The Weiss family is the archetypical Hollywood dynasty: father Stafford is an analyst and coach, who has made a fortune with his self-help manuals; mother Cristina mostly looks after the career of their son Benjie, 13, a child star. One of Stafford's clients, Havana, is an actress who dreams of shooting a remake of the movie that made her mother, Clarice, a star in the 60s. Clarice is dead now and visions of her come to haunt Havana at night... Adding to the toxic mix, Benjie has just come off a rehab program he joined when he was 9 and his sister, Agatha, has recently been released from a sanatorium where she was treated for criminal pyromania and befriended a limo driver Jerome who is also an aspiring actor.Written by
As more of Agatha's past is revealed to the viewer, the more visible and pronounced her scar tissue becomes. See more »
At the courtyard restaurant, the shadows formed by the retaining wall move around between shots. In Christina's shots it's clear the sun is over her left shoulder, with the wall in shadow and the shots completed, perhaps, in the morning. In Harriet's, the shadow of the railing is on the ground, it must be around noon. In Stafford's the wall is lit up, so maybe it's the afternoon. Everyone's going to know the truth now. See more »
Cronenberg ignites a magnificent film with passion and humor...
Probably the weirdest monster you'll come across this year, David Cronenberg's Map to the Stars is an odd animal full of wit, charm, and pure entertainment value. Definitely not for the faint of heart, but for those who love rich and layered characters, Cronenberg takes on Hollywood with zeal and humor. Some may classify the attempt as "mean," but no different from what Martin Scorsese brought to the table with The Wolf of Wall Street, a black comedy with a much deeper message is fully on display.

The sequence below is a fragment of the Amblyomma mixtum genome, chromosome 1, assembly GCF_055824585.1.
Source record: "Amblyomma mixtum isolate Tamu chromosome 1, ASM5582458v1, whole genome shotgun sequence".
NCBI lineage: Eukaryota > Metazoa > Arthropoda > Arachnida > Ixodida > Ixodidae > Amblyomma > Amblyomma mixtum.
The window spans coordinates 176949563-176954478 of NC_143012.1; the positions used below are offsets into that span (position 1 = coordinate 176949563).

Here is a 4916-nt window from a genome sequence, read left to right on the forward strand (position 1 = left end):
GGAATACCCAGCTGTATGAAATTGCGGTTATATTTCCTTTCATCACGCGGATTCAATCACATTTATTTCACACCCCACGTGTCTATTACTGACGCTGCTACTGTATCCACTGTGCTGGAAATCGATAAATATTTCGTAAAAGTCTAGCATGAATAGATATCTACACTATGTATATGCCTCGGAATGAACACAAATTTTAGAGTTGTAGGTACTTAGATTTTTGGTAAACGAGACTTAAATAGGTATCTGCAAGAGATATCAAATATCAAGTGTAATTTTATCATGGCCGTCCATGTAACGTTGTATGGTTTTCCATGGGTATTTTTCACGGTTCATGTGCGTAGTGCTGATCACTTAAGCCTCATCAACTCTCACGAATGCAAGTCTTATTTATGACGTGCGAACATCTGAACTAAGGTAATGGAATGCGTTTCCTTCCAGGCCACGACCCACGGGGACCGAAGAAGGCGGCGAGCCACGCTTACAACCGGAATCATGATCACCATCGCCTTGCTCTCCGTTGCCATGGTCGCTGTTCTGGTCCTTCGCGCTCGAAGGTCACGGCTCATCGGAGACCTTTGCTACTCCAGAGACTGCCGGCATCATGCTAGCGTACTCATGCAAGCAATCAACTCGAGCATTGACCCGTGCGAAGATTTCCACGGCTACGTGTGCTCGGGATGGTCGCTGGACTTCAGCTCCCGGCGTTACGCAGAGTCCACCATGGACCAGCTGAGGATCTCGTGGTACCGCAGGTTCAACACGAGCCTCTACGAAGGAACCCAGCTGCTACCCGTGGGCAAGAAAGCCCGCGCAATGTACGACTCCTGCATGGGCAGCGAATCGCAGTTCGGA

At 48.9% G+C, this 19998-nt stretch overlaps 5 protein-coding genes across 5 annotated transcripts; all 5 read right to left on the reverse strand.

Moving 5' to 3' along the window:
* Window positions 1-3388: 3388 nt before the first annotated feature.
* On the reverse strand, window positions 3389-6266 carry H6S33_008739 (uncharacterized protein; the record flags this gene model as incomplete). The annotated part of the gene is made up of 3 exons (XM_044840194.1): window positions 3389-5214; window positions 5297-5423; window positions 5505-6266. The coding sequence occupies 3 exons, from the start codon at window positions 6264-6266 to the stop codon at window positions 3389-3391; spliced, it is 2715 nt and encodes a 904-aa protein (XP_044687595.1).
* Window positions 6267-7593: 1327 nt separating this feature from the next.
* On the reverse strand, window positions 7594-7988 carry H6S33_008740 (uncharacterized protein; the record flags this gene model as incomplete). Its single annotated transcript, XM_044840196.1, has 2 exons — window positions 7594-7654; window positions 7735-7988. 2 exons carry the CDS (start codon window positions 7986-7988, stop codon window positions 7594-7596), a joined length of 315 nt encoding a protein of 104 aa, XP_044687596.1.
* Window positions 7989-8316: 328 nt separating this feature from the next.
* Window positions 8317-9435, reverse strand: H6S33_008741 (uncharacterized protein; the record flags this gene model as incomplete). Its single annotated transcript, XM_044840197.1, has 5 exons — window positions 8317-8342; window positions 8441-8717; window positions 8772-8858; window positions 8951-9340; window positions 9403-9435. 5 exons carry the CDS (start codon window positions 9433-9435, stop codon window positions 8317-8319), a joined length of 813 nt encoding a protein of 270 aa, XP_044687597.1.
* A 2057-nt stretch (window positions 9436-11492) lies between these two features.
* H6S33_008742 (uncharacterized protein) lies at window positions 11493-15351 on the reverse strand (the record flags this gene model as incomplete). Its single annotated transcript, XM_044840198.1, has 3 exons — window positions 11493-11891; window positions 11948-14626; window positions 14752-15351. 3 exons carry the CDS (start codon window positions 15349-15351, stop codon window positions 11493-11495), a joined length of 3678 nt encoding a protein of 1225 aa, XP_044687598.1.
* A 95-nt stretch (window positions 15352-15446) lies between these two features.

Bruce Wagner's script is a masterclass of writing. He finds all unique characters within our social existences and assembles them with stunning resolve. It's hard to believe the guy who wrote "A Nightmare on Elm Street 3: The Dream Warriors" could be capable of such a feat. We also get a subtle score by Howard Shore and stunning contemporary costumes by Denise Cronenberg. Not since The Devil Wears Prada has fashion felt like a separate character piece on a contemporary film set.
With no short of brilliance, the entire cast ignites some of their finest and most compelling works of their careers. It starts obviously with another powerhouse turn by four-time Academy Award nominee Julianne Moore. As "Havana Segrand," an actress dying for a big comeback, Moore illustrates her most vibrant and fruitful interpretation since "Cathy Whitaker" in Far from Heaven. Ferocious, daring, and completely involved, there's no other actress like Julianne Moore on this cinematic planet. Too good for words.
Everything seemed to finally click for actress Mia Wasikowska in her most daring performance to date. A ticking time bomb of emotion, her interpretation of "Agatha" is damn near close to terrifying. Robert Pattinson leaves all his "Twilight" days behind him and continues to evolve as a true performer. Cronenberg obviously knows what the heartthrob is capable of as he continues to use him frequently.
John Cusack and Olivia Williams are a match made in cinema hell, which secretly means heaven. Two people who are despicable together, the pair play insanely well off each other, showcasing luscious movements that all ring true. The young Evan Bird will have all of us learning his name by end credits. Lots of child stars make soft transitions in upbeat films like Little Miss Sunshine and Whale Rider. This is a brave and charismatic performance, channeling the aura of Justin Bieber (unfortunately just based on looks) but with tenacity as such performers as Ryan Gosling.
There are some tough pills to swallow during the viewing. There's incest, murder, "mean girl," moments, children dying which has characters happy to see it, it just doesn't seem to end. However, you will be entranced and placed under its spell from moment one. Cronenberg takes on subjects like violence and family with assurance. He's displayed this ability many times over in his filmmography. Map to the Stars stands tall with all the director's previous efforts.
Map to the Stars is not coy and completely confident in its demeanor. A well orchestrated and symbolic film that stands as one of the year's best films. This is Cronenberg's best effort since A History of Violence.
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